More than a dozen Chinese developers gathered for breakfast at a Los Angeles hotel one Sunday earlier this month before taking off for meetings with property brokers, attorneys and potential business partners.
The visitors, none of whom have invested in U.S. real estate development before, would then catch an evening flight to San Jose, California, and meet with more property executives there and in nearby San Francisco. In all, they would stop in six cities over 14 days, including New York and Washington.
“We like the stable and mature investment market in the U.S. relative to the Chinese market,” Jianrong Qian, chairman of Shanghai-based Chiway Holding Group Co., said through an interpreter before heading off to eat with the rest of his group at the InterContinental hotel in Century City. “We were encouraged by the pace of the recovery here in the U.S. after the financial crisis. It shows the resilience of this market.”
Developers from China are committing billions of dollars to projects around the world, from apartment towers in Brooklyn, New York, and a new business district in the U.K. to a residential redevelopment in Sydney and mixed-use buildings in downtown Los Angeles. Regulatory restrictions at home and concerns that the Chinese property market is overheating are spurring companies to venture outside their country for the first time and look far afield for construction opportunities.
“Chinese companies are getting bigger, so they want to diversify beyond their home base,” said Goodwin Gaw, co-founder and chairman of Hong Kong-based Gaw Capital Partners, which is raising as much as $500 million for its first U.S.-focused fund, to be used for real estate development and management. “They feel like it’s their time.”
Major U.S. cities and parts of Europe and Australia are appealing to developers for their relative stability and predictable population growth, as well as their popularity among wealthy Chinese individual buyers that may be attracted to the properties. The safety offered is enough of a draw that the companies are tackling cultural differences and unfamiliar approval processes, and at times accepting lower returns.
In the U.S., the six biggest metropolitan areas have attracted $2.88 billion in commercial real estate investment by Chinese companies this year, up from $321 million in all of 2012, according to New York-based research firm Real Capital Analytics Inc. The data include both completed and pending transactions. Manhattan and other New York City boroughs were the two biggest areas for deals, with Los Angeles third.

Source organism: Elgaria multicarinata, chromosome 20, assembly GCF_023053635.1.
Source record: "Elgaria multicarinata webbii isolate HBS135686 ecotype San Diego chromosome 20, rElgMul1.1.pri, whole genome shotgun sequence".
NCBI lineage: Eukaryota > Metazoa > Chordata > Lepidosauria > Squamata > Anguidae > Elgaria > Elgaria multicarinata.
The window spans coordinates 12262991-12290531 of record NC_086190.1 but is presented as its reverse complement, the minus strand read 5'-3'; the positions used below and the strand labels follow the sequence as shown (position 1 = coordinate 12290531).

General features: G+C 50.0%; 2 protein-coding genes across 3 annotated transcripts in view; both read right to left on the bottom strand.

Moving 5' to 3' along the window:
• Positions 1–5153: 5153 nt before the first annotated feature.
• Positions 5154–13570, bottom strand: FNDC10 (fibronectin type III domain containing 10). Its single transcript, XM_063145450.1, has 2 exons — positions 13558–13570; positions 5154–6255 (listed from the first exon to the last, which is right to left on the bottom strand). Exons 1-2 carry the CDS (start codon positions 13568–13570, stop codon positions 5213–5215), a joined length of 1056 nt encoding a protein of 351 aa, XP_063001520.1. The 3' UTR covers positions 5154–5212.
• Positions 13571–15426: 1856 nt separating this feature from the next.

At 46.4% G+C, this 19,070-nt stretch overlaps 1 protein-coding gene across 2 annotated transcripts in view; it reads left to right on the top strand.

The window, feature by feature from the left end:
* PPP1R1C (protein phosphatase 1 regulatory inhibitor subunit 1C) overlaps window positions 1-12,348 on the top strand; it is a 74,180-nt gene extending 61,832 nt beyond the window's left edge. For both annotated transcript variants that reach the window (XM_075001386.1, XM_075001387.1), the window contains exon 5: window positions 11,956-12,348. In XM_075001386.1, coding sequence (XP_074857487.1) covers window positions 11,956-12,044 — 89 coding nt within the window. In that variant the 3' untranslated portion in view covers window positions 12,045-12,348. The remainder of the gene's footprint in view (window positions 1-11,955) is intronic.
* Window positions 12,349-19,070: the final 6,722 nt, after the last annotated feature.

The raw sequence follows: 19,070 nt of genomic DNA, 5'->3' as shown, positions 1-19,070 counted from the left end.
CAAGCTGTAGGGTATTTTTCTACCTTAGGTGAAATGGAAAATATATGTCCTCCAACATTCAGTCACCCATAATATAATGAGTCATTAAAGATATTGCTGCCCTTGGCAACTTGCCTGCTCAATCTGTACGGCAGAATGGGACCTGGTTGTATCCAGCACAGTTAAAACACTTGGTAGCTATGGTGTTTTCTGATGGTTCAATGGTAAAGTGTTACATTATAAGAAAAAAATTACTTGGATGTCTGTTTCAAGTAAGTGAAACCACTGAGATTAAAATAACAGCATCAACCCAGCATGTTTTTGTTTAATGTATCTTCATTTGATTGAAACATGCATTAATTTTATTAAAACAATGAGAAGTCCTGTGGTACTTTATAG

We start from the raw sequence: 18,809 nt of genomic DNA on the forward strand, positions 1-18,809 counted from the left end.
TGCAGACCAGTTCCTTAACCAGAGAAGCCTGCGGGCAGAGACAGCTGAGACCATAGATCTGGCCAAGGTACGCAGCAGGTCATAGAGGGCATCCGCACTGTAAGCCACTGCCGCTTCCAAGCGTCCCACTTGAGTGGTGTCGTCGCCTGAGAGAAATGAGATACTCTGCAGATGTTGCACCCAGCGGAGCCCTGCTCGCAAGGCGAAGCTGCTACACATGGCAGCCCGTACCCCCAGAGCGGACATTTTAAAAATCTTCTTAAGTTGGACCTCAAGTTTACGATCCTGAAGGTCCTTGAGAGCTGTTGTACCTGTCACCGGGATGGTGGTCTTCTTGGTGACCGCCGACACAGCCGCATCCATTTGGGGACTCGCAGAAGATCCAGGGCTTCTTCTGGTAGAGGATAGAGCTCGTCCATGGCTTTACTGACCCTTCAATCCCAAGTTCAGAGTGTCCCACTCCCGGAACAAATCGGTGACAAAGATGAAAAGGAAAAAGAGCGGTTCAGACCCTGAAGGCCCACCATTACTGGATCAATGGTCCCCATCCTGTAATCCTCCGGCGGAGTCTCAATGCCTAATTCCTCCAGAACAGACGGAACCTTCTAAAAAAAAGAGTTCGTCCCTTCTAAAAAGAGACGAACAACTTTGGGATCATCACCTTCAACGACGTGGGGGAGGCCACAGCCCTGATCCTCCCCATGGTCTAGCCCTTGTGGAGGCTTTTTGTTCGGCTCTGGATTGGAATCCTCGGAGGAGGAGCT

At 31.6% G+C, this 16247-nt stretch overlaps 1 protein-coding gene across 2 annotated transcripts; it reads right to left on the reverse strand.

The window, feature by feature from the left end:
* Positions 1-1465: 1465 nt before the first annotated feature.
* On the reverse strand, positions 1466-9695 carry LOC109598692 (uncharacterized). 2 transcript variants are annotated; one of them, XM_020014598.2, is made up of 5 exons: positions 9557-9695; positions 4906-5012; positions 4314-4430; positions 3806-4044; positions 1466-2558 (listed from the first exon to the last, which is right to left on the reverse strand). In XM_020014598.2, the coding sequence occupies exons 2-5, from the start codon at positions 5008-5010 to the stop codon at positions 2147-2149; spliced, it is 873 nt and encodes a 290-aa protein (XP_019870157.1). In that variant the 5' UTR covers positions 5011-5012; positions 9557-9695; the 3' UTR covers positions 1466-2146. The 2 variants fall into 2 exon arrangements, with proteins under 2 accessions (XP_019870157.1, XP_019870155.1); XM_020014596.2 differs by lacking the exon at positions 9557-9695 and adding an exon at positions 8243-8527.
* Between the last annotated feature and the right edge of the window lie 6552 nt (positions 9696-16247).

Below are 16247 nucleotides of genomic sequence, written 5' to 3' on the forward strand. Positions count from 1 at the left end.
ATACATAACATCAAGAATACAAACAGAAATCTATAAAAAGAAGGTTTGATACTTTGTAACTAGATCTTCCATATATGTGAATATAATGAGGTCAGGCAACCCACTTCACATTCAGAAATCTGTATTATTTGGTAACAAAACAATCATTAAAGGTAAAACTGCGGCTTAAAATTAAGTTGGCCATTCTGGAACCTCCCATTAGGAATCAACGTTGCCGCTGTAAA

The Chinese are adding to a wave of investment in top markets by buyers including sovereign wealth funds, real estate investment trusts and private-equity firms. In the six major U.S. metro areas, commercial-property prices reached a five-year high in August, the latest month for which figures are available, and are up 6.2 percent this year, according to Moody’s Investors Service and Real Capital Analytics.
In exchange for relative safety, Chiway is prepared to settle for an internal rate of return of about 15 percent on U.S. projects, less than the 30 percent to 50 percent more common in China, Qian said in the interview in Los Angeles, the first stop on the tour organized by the China Real Estate Chamber of Commerce.
“These types of returns are going to end in China too,” said Qian, whose company has built about 12 million square meters (129 million square feet) of mostly residential buildings in eastern Chinese cities including Shanghai. “They will have to level out at some point. But it’s hard to predict, and it makes business-planning for the future difficult in China.”
Greenland Holding Group Co., the Shanghai-based builder of one of China’s tallest towers, has emerged as one of the largest Chinese investors in the U.S. In October, the company signed a memorandum of understanding to buy a 70 percent share of Brooklyn’s $5 billion Atlantic Yards project. Greenland’s investment in the 22-acre (8.9-hectare) development, which was approved in 2006 and has been delayed in part by the recession, involves 14 apartment buildings and one office property.
“The trend for Chinese companies going abroad has just started,” Greenland Chairman Zhang Yuliang said in an interview last month in Shanghai. The company’s projects include four of the world’s 10 tallest buildings, and it has developments in more than 80 Chinese cities, according to its website.
Greenland is providing funding for the Atlantic Yards project while New York-based Forest City Ratner Cos., the site’s original developer, will manage the day-to-day tasks. Such an arrangement is common for Chinese developers seeking U.S. partners to navigate the local building processes and cultural differences.
The Chinese “realize it’s more efficient to have a local partner,” Gaw said. “The ones who try to do it on their own will have the hardest time. It’s not financial but a cultural problem.”